And saying that, the album ends reminding me once more of Chris Pitman, though not in such bombastic fashion. If Checkbox reminds me of Sextapes, then Cut the Cool Air reminds me of Lusk. It’s a gorgeous final track, which ends the album leaving me wanting more. The songwriting, performance, production and mixing on the album is all by Roman Spektor, so hopefully he won’t take my feelings about the dynamics of the album to heart. It really is my own criticism about the album, and it’s not a big one. I gain a lot of enjoyment from listening to this debut album from Spektor, and am still listening to it a lot. Roman Spektor’s bio states that with Functionality’s “unusual soundscapes, and undeniably catchy melodies, it is the perfect introduction to the adventurous artist’s world.” I can’t disagree, and I can’t wait to hear what comes next.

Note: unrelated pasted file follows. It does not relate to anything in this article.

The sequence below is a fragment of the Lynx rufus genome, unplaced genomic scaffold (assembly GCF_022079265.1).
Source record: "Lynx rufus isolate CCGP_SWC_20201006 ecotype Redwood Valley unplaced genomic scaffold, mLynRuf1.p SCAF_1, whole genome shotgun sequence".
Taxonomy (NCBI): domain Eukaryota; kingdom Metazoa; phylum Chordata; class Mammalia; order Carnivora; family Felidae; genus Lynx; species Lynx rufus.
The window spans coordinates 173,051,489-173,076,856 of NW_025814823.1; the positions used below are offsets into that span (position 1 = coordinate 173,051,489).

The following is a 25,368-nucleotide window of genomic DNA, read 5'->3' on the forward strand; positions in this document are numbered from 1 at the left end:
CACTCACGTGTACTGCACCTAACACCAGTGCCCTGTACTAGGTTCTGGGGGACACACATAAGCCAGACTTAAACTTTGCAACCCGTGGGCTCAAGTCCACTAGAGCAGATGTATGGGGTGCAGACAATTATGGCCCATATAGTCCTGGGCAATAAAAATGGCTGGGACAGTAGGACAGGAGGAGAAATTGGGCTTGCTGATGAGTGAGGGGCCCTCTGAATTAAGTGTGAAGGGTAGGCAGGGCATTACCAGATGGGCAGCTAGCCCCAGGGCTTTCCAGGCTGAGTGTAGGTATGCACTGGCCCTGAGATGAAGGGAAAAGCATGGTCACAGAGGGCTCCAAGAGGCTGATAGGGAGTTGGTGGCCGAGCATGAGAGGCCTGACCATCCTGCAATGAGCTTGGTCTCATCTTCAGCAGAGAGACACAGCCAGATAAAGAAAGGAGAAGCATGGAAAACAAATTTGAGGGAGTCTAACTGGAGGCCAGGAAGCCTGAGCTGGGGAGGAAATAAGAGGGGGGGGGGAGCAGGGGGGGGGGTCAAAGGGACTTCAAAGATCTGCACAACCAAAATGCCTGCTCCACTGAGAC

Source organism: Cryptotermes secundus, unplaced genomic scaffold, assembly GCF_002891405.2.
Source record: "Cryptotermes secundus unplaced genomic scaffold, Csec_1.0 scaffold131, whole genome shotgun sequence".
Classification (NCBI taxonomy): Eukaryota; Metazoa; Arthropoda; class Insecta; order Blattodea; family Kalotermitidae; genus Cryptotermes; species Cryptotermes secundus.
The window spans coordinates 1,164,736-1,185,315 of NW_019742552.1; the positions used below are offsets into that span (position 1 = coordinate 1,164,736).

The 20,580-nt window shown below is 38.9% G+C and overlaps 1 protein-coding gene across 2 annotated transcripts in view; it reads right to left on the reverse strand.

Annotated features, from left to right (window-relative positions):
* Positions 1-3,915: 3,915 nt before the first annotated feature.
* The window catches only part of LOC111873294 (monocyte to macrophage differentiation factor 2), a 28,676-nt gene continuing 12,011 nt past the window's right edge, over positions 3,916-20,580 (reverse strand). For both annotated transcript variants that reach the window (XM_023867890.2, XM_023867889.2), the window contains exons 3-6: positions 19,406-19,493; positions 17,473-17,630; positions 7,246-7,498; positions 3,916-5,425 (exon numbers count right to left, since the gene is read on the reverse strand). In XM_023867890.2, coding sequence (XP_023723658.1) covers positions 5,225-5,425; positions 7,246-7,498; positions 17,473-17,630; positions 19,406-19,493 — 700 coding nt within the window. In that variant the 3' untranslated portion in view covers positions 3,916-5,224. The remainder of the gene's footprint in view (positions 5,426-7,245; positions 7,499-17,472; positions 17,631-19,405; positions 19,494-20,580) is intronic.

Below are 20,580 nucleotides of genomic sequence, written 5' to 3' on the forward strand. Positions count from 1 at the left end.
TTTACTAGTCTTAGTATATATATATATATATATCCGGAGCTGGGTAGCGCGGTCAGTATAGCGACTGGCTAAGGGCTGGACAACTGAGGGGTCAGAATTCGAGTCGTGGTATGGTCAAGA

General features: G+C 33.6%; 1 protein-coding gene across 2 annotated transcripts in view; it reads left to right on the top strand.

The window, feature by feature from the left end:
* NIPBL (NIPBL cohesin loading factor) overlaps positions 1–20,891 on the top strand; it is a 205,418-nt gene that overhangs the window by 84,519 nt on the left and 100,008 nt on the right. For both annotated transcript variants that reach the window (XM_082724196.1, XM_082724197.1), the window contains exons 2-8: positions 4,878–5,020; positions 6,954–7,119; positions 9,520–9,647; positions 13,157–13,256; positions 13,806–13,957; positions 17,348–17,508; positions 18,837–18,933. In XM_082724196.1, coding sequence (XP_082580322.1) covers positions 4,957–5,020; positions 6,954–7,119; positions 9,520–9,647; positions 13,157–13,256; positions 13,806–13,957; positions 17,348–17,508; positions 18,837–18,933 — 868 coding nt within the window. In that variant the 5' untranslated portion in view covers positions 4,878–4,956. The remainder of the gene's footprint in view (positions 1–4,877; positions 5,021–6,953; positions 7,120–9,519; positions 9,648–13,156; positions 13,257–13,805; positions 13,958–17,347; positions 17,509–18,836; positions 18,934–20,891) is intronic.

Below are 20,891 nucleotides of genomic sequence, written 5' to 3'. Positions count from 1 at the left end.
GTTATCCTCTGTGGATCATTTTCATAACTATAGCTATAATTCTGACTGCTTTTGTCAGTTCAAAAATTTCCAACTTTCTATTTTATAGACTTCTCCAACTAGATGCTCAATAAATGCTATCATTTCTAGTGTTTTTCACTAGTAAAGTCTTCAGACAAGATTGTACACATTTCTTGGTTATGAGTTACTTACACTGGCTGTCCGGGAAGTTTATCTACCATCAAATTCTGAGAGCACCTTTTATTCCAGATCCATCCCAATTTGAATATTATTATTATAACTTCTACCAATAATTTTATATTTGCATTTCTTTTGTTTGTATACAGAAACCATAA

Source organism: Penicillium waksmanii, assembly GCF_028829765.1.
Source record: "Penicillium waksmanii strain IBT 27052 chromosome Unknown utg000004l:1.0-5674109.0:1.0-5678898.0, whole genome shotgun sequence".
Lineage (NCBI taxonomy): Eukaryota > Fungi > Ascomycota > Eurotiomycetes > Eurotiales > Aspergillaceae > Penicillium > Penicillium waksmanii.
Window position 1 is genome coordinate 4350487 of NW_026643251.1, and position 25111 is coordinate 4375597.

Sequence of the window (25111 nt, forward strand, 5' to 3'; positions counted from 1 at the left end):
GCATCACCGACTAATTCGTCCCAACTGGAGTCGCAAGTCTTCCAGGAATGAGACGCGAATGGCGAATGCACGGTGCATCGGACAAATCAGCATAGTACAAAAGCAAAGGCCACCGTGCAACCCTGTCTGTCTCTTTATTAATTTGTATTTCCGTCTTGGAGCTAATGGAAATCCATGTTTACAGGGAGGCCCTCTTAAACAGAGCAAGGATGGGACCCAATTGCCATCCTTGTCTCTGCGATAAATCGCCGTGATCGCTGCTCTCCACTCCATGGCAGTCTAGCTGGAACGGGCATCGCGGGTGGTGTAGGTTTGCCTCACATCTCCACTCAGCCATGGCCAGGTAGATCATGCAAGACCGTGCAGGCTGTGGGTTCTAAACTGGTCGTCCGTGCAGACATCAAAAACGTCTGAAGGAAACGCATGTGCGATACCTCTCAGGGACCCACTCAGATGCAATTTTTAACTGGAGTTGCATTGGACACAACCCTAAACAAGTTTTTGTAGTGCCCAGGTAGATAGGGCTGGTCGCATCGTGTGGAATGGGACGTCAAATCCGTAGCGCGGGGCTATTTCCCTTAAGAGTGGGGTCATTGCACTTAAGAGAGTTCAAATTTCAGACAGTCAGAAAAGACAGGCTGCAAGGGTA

01. Checkbox (3:04)
02. Thank You Father (6:27)
03. Look For… (3:08)
04. Binary (3:01)
05. Functionality (5:03)
06. Tiny Virtual Mouths (3:33)
07. Passivity (5:03)
08. Selling Doors (3:31)
09. Docks (3:43)
10. Cut The Cool Air (4:00)

Total Time – 40:31

Roman Spektor – Vocals, Guitar, Bass, Electronic Drums, Percussion, Programming, Production & Mixing
Gail Spektor – Alto Saxophone (tracks 5 & 8)
Didi S.B. – Additional Vocals (track 3)

Record Label – Independent
Country of Origin – Israel
Date of Release – 20th April 2020

Roman Spektor – Facebook | Bandcamp | YouTube

Edition 232 of Steve Blease’s Heavy Elements is now available as a podcast.


Redemption – The Suffocating Silence
Ignea – Queen Dies
Katatonia – Heart Set to Divide
Late – Paths
Conception – Anybody Out There

That Was The Year That Prog: 1998
Threshold – Freaks
Devin Townsend – Life Is All Dynamics
Shadow Gallery – Out Of Nowhere
Meshuggah – New Millennium Cyanide Christ
Pain of Salvation – Beyond The Mirror

Epic at 11: Inner Odyssey – Dehumanize Me

The Contortionist – Clairvoyant
Aspic – The Event Horizon

Album of the Week: Opeth – Ghost Reveries
Ghost Of Perdition
Isolation Years
The Grand Conjuration